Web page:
Keep ‘squeaky wheel’ on water district board


James Hill, Mary Kelleher, Jack L. Stevens
James Hill, Mary Kelleher, Jack L. Stevens Handout photos

One of the quietest elections on the May 6 ballot is also one of the most important.

Voters in Fort Worth and five suburban cities will select three directors — a majority — to the board of the Fort Worth-based Tarrant Regional Water District.

Water district directors decide where the city’s water comes from, and how, not only for their four-year terms but also in plans for the next half-century of growth.

Recent elections have been turbulent, primarily because a Dallas millionaire who owns an East Texas ranch did not want a pipeline to Lake Palestine dug across his land. This year, both the challengers and the two incumbents are running lower-key campaigns.

The retirement of President Victor W. Henderson after 32 years opens one seat on the board. Members earn $150 per meeting, up to $7,200 per year.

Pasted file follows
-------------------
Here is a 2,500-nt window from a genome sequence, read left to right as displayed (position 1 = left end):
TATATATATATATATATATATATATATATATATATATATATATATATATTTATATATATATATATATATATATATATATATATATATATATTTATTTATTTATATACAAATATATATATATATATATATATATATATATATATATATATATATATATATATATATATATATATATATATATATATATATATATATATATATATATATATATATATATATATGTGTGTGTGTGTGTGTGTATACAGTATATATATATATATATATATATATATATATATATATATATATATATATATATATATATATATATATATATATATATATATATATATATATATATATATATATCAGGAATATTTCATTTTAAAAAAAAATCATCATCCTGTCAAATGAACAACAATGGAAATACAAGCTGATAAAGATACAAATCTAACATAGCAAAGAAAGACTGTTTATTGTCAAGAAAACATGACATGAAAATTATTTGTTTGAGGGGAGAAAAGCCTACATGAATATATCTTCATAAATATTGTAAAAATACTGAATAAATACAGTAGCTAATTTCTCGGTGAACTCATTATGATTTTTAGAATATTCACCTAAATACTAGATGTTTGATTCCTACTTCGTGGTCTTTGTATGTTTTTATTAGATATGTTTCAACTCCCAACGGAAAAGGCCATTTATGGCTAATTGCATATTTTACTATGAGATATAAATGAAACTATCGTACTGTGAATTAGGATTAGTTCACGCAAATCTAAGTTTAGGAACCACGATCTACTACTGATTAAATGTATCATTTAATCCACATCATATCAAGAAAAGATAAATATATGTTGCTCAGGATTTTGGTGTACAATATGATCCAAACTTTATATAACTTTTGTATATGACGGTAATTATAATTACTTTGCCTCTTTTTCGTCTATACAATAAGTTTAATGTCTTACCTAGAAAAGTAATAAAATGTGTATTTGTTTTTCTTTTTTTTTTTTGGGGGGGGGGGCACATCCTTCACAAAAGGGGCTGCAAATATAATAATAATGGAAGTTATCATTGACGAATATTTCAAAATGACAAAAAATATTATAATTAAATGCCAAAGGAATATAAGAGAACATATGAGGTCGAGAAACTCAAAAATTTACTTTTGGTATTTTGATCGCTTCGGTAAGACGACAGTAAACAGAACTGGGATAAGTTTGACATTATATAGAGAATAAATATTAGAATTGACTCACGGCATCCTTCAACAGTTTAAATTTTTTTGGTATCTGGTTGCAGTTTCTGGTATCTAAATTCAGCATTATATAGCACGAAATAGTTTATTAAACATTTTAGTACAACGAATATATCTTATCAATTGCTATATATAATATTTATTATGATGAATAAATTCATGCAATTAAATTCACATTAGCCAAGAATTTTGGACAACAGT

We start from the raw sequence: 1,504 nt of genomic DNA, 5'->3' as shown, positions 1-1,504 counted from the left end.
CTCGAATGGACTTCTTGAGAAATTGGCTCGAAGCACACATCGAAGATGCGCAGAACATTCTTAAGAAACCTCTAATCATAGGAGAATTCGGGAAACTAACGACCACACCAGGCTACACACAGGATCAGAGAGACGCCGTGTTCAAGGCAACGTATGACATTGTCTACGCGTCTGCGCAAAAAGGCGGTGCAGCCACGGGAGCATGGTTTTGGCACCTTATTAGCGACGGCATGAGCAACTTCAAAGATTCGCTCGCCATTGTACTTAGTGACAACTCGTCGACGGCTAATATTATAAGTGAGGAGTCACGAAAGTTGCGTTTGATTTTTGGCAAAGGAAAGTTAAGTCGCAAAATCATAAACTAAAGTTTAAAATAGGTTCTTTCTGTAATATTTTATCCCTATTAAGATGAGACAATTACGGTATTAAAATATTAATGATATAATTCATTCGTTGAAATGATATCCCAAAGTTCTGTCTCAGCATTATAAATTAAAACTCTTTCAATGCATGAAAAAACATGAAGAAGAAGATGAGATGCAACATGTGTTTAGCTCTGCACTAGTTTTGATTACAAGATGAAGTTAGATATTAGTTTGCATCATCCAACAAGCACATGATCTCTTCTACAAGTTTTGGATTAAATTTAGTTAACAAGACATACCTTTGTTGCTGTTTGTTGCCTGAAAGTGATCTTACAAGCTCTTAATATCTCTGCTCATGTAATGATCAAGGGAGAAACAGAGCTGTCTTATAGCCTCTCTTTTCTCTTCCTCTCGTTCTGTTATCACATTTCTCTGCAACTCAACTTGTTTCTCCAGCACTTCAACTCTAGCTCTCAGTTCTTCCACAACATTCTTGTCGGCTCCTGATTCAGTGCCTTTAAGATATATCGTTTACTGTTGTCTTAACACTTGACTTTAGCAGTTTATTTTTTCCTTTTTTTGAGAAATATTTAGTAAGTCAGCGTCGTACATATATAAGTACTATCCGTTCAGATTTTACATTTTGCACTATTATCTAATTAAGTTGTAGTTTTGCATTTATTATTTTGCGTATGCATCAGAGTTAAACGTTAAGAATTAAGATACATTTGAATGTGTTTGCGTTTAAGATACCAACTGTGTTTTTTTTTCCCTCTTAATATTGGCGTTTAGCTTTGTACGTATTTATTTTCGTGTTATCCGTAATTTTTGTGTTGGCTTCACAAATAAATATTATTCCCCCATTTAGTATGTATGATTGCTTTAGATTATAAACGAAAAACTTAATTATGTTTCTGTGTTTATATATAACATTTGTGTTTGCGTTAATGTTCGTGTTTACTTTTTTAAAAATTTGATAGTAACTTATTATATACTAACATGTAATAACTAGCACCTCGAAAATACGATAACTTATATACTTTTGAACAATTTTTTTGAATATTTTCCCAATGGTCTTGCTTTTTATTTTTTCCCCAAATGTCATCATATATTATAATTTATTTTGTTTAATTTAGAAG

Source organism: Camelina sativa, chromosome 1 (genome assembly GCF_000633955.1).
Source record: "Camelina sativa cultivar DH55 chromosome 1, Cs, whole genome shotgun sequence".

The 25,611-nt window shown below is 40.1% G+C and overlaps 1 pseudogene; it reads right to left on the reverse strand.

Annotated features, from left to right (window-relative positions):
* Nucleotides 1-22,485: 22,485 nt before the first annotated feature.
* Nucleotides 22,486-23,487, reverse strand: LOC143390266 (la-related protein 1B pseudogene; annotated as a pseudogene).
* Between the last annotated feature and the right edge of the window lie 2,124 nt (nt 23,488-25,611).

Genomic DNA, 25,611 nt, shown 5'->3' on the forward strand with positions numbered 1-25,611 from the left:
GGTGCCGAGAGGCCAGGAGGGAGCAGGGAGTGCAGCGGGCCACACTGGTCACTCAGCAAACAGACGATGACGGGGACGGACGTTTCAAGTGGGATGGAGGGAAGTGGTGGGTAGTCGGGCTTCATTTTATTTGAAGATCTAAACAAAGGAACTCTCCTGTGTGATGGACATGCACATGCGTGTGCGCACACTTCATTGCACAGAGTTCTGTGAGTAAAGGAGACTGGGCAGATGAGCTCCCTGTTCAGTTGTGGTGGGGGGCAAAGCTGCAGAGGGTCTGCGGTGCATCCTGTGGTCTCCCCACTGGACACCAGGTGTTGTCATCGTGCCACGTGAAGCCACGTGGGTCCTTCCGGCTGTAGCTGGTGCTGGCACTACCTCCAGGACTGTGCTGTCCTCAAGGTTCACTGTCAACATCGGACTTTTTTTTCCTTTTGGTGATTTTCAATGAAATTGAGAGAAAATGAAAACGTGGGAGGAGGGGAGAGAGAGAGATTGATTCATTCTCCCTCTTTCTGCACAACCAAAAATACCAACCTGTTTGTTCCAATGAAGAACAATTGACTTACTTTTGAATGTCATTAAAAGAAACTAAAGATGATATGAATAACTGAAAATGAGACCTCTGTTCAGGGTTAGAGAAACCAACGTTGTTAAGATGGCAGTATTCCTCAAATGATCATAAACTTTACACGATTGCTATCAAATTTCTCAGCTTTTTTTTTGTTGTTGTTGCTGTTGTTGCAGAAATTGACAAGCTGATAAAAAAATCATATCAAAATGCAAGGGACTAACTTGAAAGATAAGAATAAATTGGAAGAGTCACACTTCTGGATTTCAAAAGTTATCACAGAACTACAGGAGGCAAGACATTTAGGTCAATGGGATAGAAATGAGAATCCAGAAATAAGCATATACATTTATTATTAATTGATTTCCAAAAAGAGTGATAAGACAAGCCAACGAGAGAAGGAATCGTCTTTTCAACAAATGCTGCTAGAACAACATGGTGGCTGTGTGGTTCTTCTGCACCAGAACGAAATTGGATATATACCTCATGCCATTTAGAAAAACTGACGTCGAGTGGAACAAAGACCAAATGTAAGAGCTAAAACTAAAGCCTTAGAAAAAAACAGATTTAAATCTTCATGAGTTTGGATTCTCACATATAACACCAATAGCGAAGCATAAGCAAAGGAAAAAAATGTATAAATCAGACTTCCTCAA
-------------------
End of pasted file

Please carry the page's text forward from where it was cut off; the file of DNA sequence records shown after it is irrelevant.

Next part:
Board Vice President Jack L. Stevens, 73, of Azle, has served since 2004. If re-elected, he would become the senior director.

Stevens said completing the pipeline is his No. 1 goal if voters return him to the board, along with maintaining flood control. The Panther Island floodway “town lake” project downtown is on schedule from TRWD’s end and awaits state bridge construction, he said.

Director Mary Kelleher, 54, of east Fort Worth, is the “squeaky wheel” on the board. She was a constant contrarian and board critic when elected four years ago.

Her complaints have helped. Board meetings are livestreamed and on video now, and directors have a page for email online. She says she also helped gain more frequent water safety testing in recreational areas.

One squeaky wheel can be good for a public board.

Candidate James Hill, 38, of west Fort Worth, is a banker with almost 10 years of government experience on the Fort Worth zoning board of adjustment. He supports the water board’s current plan and brings both governance experience and a solid knowledge of banking and finance.

Candidate Leah King, 48, of west Fort Worth, is also worthy of consideration. She is new at water policy but has experience as a United Way executive and as a corporate public affairs officer with years of service on charity boards.

Voters may choose one, two or three candidates for three board seats.

The Star-Telegram Editorial Board recommends James Hill, Mary Kelleher and Jack L. Stevens for the Tarrant Regional Water District board.